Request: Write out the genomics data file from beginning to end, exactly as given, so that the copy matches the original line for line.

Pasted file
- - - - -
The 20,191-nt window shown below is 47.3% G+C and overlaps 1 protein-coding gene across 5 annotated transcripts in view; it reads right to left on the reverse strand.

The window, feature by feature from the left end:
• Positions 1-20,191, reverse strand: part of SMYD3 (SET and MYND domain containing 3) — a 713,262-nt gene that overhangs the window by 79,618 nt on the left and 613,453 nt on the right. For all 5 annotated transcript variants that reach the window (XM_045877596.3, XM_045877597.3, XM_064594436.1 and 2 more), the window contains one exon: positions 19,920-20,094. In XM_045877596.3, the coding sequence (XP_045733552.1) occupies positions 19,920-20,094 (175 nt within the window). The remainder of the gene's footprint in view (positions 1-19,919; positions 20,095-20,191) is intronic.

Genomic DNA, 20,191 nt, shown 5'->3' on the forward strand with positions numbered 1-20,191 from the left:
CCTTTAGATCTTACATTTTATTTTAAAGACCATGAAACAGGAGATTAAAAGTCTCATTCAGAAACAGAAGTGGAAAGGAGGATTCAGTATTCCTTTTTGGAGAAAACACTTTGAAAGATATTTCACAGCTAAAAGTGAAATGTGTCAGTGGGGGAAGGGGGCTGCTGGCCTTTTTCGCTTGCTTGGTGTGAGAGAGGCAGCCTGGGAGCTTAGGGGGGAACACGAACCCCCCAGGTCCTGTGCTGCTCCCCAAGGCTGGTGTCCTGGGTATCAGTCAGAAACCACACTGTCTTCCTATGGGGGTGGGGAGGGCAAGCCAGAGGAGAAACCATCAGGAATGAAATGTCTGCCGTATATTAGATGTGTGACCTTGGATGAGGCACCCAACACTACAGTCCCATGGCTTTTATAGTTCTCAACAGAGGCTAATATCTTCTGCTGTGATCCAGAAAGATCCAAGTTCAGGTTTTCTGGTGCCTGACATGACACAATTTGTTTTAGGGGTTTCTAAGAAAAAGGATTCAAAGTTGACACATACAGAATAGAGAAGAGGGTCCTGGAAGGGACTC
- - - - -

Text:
The 20,191-nt window shown below is 47.3% G+C and overlaps 1 protein-coding gene across 5 annotated transcripts in view; it reads right to left on the reverse strand.

The window, feature by feature from the left end:
• Positions 1-20,191, reverse strand: part of SMYD3 (SET and MYND domain containing 3) — a 713,262-nt gene that overhangs the window by 79,618 nt on the left and 613,453 nt on the right. For all 5 annotated transcript variants that reach the window (XM_045877596.3, XM_045877597.3, XM_064594436.1 and 2 more), the window contains one exon: positions 19,920-20,094. In XM_045877596.3, the coding sequence (XP_045733552.1) occupies positions 19,920-20,094 (175 nt within the window). The remainder of the gene's footprint in view (positions 1-19,919; positions 20,095-20,191) is intronic.

Genomic DNA, 20,191 nt, shown 5'->3' on the forward strand with positions numbered 1-20,191 from the left:
CCTTTAGATCTTACATTTTATTTTAAAGACCATGAAACAGGAGATTAAAAGTCTCATTCAGAAACAGAAGTGGAAAGGAGGATTCAGTATTCCTTTTTGGAGAAAACACTTTGAAAGATATTTCACAGCTAAAAGTGAAATGTGTCAGTGGGGGAAGGGGGCTGCTGGCCTTTTTCGCTTGCTTGGTGTGAGAGAGGCAGCCTGGGAGCTTAGGGGGGAACACGAACCCCCCAGGTCCTGTGCTGCTCCCCAAGGCTGGTGTCCTGGGTATCAGTCAGAAACCACACTGTCTTCCTATGGGGGTGGGGAGGGCAAGCCAGAGGAGAAACCATCAGGAATGAAATGTCTGCCGTATATTAGATGTGTGACCTTGGATGAGGCACCCAACACTACAGTCCCATGGCTTTTATAGTTCTCAACAGAGGCTAATATCTTCTGCTGTGATCCAGAAAGATCCAAGTTCAGGTTTTCTGGTGCCTGACATGACACAATTTGTTTTAGGGGTTTCTAAGAAAAAGGATTCAAAGTTGACACATACAGAATAGAGAAGAGGGTCCTGGAAGGGACTC